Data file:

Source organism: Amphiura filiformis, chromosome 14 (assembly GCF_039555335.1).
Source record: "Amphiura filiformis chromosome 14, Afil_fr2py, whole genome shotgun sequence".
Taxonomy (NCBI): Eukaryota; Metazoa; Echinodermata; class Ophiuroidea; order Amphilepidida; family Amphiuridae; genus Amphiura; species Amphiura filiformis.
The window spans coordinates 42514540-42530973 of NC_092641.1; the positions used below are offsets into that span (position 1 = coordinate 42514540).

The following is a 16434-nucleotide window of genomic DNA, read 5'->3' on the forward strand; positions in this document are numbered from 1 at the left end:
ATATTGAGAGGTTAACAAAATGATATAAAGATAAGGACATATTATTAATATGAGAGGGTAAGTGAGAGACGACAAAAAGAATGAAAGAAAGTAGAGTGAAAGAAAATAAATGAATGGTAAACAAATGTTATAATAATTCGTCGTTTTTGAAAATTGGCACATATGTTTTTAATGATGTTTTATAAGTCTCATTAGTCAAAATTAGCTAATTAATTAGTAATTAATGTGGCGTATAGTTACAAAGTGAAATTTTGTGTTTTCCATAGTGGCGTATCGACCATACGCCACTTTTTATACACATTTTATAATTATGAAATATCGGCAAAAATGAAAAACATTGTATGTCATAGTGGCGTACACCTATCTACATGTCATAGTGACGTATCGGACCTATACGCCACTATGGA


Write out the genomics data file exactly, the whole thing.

Source organism: Amphiura filiformis, chromosome 14 (assembly GCF_039555335.1).
Source record: "Amphiura filiformis chromosome 14, Afil_fr2py, whole genome shotgun sequence".
Taxonomy (NCBI): Eukaryota; Metazoa; Echinodermata; class Ophiuroidea; order Amphilepidida; family Amphiuridae; genus Amphiura; species Amphiura filiformis.
The window spans coordinates 42514540-42530973 of NC_092641.1; the positions used below are offsets into that span (position 1 = coordinate 42514540).

The following is a 16434-nucleotide window of genomic DNA, read 5'->3' on the forward strand; positions in this document are numbered from 1 at the left end:
ATATTGAGAGGTTAACAAAATGATATAAAGATAAGGACATATTATTAATATGAGAGGGTAAGTGAGAGACGACAAAAAGAATGAAAGAAAGTAGAGTGAAAGAAAATAAATGAATGGTAAACAAATGTTATAATAATTCGTCGTTTTTGAAAATTGGCACATATGTTTTTAATGATGTTTTATAAGTCTCATTAGTCAAAATTAGCTAATTAATTAGTAATTAATGTGGCGTATAGTTACAAAGTGAAATTTTGTGTTTTCCATAGTGGCGTATCGACCATACGCCACTTTTTATACACATTTTATAATTATGAAATATCGGCAAAAATGAAAAACATTGTATGTCATAGTGGCGTACACCTATCTACATGTCATAGTGACGTATCGGACCTATACGCCACTATGGA